MS02 - ONCO-2
Senate Chamber (#2145) in The Ohio Union

Evolutionary game theory in cancer

Monday, July 17 at 04:00pm

SMB2023 SMB2023 Follow Monday during the "MS02" time block.
Room assignment: Senate Chamber (#2145) in The Ohio Union.
Note: this minisymposia has multiple sessions. The other session is MS01-ONCO-2 (click here).

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Anuraag Bukkuri, Katarina Stankova


Katerina Stankova and Anuraag Bukkuri are proposing a minisymposium on “Evolutionary game theory in cancer”. We have invited six international early career researchers (those that have not yet completed a PhD or similar) that identify as members of underrepresented groups who are working at the interface between game theory and cancer. Complementing our diverse line-up of speakers, our talks will span a wide range of topics in mathematical oncology: immune evasion and transmissibility, angiogenesis, evolutionarily informed therapies, metastasis, cell competition, and growth models. We hope that this symposium will allow us to shine light on the wonderful work being done by diverse early stage researchers in our community, allow these members to forge connections and gain visibility, and showcase the latest results in the applications of evolutionary game theory to the broader mathematical oncology community.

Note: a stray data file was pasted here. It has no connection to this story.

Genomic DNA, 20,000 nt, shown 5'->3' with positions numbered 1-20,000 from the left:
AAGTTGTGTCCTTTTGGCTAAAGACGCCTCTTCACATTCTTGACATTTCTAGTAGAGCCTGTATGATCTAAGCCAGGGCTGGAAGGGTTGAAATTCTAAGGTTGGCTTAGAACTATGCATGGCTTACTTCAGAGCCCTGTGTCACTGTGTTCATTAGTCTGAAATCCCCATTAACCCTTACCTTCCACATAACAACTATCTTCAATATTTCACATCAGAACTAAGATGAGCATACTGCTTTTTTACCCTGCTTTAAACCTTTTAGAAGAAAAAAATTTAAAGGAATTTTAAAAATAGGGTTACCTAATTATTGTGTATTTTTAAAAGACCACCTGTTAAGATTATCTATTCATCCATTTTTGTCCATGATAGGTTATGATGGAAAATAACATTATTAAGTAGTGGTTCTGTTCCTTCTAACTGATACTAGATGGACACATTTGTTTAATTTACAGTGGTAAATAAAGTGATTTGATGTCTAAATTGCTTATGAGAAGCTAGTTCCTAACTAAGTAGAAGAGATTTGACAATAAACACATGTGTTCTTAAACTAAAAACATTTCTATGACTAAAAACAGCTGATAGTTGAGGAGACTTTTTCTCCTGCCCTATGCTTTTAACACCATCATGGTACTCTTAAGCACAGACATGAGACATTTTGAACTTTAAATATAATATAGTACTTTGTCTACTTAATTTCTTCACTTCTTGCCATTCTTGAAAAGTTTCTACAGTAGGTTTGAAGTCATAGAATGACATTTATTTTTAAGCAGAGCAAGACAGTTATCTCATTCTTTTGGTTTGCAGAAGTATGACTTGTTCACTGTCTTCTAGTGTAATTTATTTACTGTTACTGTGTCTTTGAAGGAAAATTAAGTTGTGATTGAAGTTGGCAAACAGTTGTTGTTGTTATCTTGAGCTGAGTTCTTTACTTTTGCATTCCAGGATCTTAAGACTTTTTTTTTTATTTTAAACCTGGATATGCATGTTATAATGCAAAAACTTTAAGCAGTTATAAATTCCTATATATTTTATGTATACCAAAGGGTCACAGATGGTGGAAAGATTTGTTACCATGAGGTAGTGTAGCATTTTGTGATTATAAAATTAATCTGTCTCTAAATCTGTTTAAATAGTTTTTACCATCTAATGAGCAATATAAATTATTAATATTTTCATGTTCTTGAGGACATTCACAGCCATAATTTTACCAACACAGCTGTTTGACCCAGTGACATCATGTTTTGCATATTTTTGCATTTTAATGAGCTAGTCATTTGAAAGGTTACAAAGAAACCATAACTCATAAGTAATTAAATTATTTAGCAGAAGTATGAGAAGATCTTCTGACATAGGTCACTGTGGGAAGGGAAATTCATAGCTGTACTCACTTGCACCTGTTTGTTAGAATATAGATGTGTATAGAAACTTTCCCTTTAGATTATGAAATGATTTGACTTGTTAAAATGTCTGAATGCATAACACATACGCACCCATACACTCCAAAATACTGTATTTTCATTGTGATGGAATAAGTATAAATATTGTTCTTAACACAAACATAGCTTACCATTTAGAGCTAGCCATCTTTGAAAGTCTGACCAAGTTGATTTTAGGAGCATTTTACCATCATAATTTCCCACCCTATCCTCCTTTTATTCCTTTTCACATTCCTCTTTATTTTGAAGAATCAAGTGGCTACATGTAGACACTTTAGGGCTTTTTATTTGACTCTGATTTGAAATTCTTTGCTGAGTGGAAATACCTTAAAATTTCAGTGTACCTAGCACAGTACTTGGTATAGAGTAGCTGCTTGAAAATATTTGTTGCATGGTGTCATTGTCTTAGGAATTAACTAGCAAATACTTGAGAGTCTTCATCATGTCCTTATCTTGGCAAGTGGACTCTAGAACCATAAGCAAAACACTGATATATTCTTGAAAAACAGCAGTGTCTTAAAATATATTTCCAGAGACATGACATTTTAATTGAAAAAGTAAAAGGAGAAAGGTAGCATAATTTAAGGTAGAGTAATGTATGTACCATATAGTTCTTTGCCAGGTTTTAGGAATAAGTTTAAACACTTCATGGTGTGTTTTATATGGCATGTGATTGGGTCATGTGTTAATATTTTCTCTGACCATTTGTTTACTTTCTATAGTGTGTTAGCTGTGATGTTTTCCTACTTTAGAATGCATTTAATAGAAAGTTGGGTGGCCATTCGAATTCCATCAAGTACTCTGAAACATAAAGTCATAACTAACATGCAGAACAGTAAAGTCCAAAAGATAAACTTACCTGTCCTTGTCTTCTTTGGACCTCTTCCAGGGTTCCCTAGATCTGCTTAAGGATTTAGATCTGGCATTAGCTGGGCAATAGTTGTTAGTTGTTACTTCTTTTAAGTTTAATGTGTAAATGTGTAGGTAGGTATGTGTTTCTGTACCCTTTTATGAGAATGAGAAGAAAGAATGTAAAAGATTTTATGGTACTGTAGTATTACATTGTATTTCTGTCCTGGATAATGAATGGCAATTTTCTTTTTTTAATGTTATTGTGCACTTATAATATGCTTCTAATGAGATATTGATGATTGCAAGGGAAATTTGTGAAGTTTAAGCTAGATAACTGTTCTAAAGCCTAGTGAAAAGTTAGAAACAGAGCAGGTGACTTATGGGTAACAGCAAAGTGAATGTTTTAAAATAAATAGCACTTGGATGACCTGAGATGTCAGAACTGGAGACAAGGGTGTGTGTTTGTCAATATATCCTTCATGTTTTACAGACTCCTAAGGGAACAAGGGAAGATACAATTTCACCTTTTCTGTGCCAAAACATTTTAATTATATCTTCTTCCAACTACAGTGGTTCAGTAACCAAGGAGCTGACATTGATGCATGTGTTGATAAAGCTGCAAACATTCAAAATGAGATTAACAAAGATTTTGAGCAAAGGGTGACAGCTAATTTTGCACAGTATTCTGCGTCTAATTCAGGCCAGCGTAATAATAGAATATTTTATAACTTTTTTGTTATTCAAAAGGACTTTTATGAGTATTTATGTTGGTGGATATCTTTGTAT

Kanyarat Jitmana

The University of Utah (Department of Mathematics)
"Mathematical modeling of the evolution of resistance and aggressiveness of ovarian cancer from HGSOC patient CA-125 time series."